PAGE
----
Blattler: One of the tools that probably brings a lot of fear and uncertainty out of the dark but also has to be addressed is the question of how much land can we support under cultivation. How much land should be farmed, and is there a point where we reach some type of critical mass where we just don't have the water resources to support any more farmland? There's a very unpleasant dialogue out there that's kind of in the shadows still about idling farmland and whether we'll go into voluntary fallowing programs.
4) In The Battle Of Grapes vs. Nuts, Nuts Are Winning
Much of the boom in almond and other nut crops has come at the expense of one of the valley's traditional strengths - raisins and table grapes. Vineyards across the valley are being ripped up this year to be replaced with higher value crops that require less labor. Jacobsen, whose family grows grapes in Fresno County says this trend will benefit current grape growers by driving up prices, but it's part of a larger trend away from a historic valley crop.
Jacobsen: "We're seeing a demographic change in the crops in the valley. Farmers are trying to move away from labor intensive crops...When you go to a tree crop, not that human hands aren't important, but so much of it is mechanized versus a table grape which is so heavily intensive on hand labor that makes it difficult. And without knowing we're going to have a reliable labor supply in the future, a lot of these farmers have made the decision to move away."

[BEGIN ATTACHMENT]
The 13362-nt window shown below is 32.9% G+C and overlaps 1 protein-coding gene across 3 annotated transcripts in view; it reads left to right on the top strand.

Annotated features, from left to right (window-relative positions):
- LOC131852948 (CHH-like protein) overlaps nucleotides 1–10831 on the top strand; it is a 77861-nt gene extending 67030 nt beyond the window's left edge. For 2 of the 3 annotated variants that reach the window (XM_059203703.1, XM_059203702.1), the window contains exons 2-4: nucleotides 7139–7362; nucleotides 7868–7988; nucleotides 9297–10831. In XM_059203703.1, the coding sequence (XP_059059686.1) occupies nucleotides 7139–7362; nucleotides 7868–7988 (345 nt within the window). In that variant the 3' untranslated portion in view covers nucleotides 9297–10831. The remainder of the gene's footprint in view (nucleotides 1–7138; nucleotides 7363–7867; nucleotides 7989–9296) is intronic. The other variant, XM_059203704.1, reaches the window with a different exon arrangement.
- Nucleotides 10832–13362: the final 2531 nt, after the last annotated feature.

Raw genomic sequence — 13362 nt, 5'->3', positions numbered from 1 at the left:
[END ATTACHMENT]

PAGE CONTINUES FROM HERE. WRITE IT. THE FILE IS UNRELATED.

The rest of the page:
5) Falling Milk Prices Could Mean Hard Times For Small Valley Dairies
One area of concern for valley agriculture officials involves the health of local dairies in 2015. A drop in milk prices that began last year is expected by many to continue, thanks to a glut of milk on the international market. That could mean the recovery which boosted the fortunes of valley dairy operators in 2013 and early 2014 could be short lived.
Blattler: "There is concern about there being a lot of milk on the market right now. We've seen some really big highs and we've seen some really big lows in terms of volatility in the milk pricing formula. And I think in California the one thing that dairy producers have learned to plan for is that volatility."
Blattler says the valley's largest dairies have the equity to survive another downturn and have diversified their operations, not only growing their own feed, but also in many cases branching out into nut orchards and other permanent crops. But she says smaller dairies of less than 1,000 head are at risk.